Uterine Lavage Before Insemination Not Harmful to Mare Fertility

Uterine lavage can be performed immediately prior to artificial insemination in mares without adversely affecting fertility, according to a recent study completed at the University of Idaho (UI) in Moscow, Idaho. The uterine lavage process is used to clear the uterus of inflammatory fluids that could decrease the viability of semen in mares.

Researchers already knew that uterine lavage could be performed as soon as four hours after insemination without adversely affecting fertility, but the effect of performing lavage immediately prior to insemination had not been reported until the current study, which appeared in the April 15 issue of the Journal of the American Veterinary Medical Association.

Persistent mating-induced endometritis is a fairly common reproductive problem, especially in older mares, and a prime cause of inflammatory fluid in the uterus, according to Dirk K. Vanderwall, DVM, PhD, Dipl. ACT, Assistant Professor in the Department of Animal and Veterinary Science at UI, and lead investigator in the study. Diagnosis is best made by transrectal ultrasound, and “is based on the finding of an ultrasonographically detectable amount of the fluid in the uterus that is characterized by a gray appearance in an ultrasound, correlated with an increased cellularity of the fluid, indicative of an inflammatory process in the mare’s uterus.

“Quite frequently, I had been clinically faced with the situation of needing to breed a mare when she had inflammatory fluid in the uterus,” he added. “I was in a quandary, knowing that I needed to do a lavage to get the fluid out, but would the lavage process adversely affect the semen? Also, would the solution itself adversely affect the fertility? This is a real-life scenario faced by the breeder and the veterinarian, and now we have an answer that gives us an understanding of the suitability of this particular process,” he said.

Twenty mares were inseminated in the study--ten of them immediately after uterine lavage with four liters of sterile lactated ringers solution (LRS) and ten with no lavage procedure. There were no significant differences in pregnancy rates or size of the embryonic vesicle between the groups on days 12, 13, and 14, after ovulation.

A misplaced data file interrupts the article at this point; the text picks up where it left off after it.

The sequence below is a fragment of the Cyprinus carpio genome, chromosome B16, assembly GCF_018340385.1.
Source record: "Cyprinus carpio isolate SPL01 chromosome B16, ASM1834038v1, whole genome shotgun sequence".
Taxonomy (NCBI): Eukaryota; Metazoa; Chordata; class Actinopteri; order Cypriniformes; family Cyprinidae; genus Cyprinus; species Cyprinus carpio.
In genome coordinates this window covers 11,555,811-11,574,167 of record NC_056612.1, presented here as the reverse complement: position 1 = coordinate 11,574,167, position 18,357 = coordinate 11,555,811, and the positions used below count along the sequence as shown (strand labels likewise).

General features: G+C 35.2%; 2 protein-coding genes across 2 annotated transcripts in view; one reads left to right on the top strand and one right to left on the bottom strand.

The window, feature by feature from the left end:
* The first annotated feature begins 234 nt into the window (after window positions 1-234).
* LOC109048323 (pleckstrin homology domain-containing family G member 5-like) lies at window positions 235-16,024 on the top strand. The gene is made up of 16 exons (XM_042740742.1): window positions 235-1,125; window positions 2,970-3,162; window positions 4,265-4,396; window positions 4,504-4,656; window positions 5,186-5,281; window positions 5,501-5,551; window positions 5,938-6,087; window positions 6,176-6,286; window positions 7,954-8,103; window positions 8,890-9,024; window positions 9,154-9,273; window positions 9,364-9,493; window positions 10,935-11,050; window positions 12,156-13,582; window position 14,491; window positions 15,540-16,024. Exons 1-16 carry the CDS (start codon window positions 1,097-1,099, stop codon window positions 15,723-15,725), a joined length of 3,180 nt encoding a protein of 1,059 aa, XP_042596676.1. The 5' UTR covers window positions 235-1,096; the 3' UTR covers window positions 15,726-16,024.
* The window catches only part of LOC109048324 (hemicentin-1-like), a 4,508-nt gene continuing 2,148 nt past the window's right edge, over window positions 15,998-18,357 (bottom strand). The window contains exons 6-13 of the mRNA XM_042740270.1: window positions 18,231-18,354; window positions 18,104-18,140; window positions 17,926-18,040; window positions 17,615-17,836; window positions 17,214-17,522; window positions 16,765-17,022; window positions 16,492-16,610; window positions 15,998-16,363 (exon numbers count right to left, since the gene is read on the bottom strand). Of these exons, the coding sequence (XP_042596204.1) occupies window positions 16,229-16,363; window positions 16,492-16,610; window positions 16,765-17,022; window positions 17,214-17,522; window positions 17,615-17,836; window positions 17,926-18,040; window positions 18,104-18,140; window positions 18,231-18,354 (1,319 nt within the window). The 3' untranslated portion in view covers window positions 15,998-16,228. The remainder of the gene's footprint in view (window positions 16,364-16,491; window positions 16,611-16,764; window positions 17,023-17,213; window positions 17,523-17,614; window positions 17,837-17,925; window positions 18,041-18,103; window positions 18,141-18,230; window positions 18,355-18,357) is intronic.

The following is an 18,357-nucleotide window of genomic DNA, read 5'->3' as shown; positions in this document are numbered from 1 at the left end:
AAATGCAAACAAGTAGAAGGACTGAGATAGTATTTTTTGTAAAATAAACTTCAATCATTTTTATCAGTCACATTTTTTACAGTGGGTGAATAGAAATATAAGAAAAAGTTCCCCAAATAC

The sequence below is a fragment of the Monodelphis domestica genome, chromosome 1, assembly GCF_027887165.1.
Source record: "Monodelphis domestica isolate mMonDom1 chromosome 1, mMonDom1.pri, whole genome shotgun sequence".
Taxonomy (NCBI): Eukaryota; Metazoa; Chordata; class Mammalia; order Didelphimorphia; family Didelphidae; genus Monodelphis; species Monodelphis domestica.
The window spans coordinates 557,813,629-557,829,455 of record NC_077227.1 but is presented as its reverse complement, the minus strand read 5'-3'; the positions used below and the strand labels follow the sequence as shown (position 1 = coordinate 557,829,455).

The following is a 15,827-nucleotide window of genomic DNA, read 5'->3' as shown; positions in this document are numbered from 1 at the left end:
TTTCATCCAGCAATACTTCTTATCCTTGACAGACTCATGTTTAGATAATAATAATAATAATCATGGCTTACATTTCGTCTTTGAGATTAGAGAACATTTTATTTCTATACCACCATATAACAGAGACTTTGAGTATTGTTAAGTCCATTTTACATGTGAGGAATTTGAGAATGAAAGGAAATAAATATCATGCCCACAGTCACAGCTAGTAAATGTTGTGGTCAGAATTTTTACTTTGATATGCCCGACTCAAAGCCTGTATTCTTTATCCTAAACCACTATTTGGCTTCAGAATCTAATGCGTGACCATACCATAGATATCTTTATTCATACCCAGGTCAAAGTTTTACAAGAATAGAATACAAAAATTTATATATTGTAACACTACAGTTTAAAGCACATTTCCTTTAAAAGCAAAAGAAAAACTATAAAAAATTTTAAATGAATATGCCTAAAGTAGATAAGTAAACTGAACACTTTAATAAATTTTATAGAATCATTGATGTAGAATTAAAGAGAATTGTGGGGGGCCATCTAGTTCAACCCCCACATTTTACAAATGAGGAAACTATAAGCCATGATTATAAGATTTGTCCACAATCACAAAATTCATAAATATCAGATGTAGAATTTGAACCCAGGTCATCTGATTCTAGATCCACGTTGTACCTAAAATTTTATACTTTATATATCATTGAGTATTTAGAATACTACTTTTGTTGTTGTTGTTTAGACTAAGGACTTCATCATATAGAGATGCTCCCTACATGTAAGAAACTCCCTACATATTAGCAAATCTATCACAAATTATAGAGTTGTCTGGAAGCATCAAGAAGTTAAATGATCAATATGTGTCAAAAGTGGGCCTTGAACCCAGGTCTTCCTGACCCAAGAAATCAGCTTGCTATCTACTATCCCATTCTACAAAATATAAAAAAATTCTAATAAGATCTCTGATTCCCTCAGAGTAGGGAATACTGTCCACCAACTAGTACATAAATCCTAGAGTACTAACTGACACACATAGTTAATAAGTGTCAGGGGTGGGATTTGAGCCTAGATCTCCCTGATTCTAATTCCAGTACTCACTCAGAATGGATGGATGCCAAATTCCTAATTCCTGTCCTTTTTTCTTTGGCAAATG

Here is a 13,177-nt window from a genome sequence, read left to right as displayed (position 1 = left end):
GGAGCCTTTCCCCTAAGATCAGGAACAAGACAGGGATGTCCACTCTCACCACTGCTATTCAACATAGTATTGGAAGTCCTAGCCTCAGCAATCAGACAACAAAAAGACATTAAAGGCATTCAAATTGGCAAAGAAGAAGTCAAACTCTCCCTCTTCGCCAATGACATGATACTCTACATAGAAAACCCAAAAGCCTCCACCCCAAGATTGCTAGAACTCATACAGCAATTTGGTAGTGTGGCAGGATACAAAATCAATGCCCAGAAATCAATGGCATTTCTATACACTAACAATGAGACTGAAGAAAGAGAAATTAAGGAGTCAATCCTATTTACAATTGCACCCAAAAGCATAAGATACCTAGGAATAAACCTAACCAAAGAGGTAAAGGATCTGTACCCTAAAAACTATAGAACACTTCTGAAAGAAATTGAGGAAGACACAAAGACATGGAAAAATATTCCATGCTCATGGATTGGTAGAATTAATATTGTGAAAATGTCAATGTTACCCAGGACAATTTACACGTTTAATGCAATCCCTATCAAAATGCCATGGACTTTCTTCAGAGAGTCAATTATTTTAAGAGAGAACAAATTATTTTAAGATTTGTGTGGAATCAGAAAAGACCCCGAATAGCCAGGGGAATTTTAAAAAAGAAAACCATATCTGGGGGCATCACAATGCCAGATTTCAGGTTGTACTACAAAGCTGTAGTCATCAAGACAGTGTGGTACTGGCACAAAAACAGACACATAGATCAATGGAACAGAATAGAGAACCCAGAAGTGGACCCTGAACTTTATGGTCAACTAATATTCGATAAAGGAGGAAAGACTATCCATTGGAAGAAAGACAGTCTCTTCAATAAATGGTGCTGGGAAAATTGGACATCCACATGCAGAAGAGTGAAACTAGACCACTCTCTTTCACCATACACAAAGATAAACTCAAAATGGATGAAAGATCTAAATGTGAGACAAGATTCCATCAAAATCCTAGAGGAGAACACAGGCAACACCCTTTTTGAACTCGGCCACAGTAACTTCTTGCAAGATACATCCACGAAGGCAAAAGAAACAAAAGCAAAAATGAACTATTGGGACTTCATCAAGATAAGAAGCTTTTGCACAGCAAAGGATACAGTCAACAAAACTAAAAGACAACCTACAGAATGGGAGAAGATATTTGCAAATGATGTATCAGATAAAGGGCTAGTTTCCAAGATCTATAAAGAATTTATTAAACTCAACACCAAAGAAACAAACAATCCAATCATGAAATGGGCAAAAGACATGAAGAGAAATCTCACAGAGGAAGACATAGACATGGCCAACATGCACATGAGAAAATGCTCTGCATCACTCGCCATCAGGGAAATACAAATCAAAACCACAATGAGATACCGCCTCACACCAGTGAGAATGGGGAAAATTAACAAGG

Researchers found that the pH (acidity) of the LRS used was very close to that of semen, so it would not be expected to harm the semen. Vanderwall said that LRS is used just as commonly as physiological sterile (0.9%) saline with uterine lavage. But, “saline has pH characteristics that are much different, which could affect its suitability when done immediately prior to insemination.” He suggested that future studies could examine different saline solutions to determine if others are suitable and safe for pre-breeding uterine lavage.

Vanderwall mentioned a recent study that showed that mares without ultrasonagraphically detectable amounts of inflammatory fluid showed normal fertility rates when inseminated during the period of physiological mating-induced endometritis. Thus, uterine lavage is not necessary for mares without detectable inflammatory fluid.

About the Author

Stephanie L. Church, Editor-in-Chief

Stephanie L. Church, Editor-in-Chief, received a B.A. in Journalism and Equestrian Studies from Averett College in Danville, Virginia. A Pony Club and 4-H graduate, her background is in eventing, and she is schooling her recently retired Thoroughbred racehorse, Happy, toward a career in that discipline. She also enjoys traveling, photography, cycling, and cooking in her free time.

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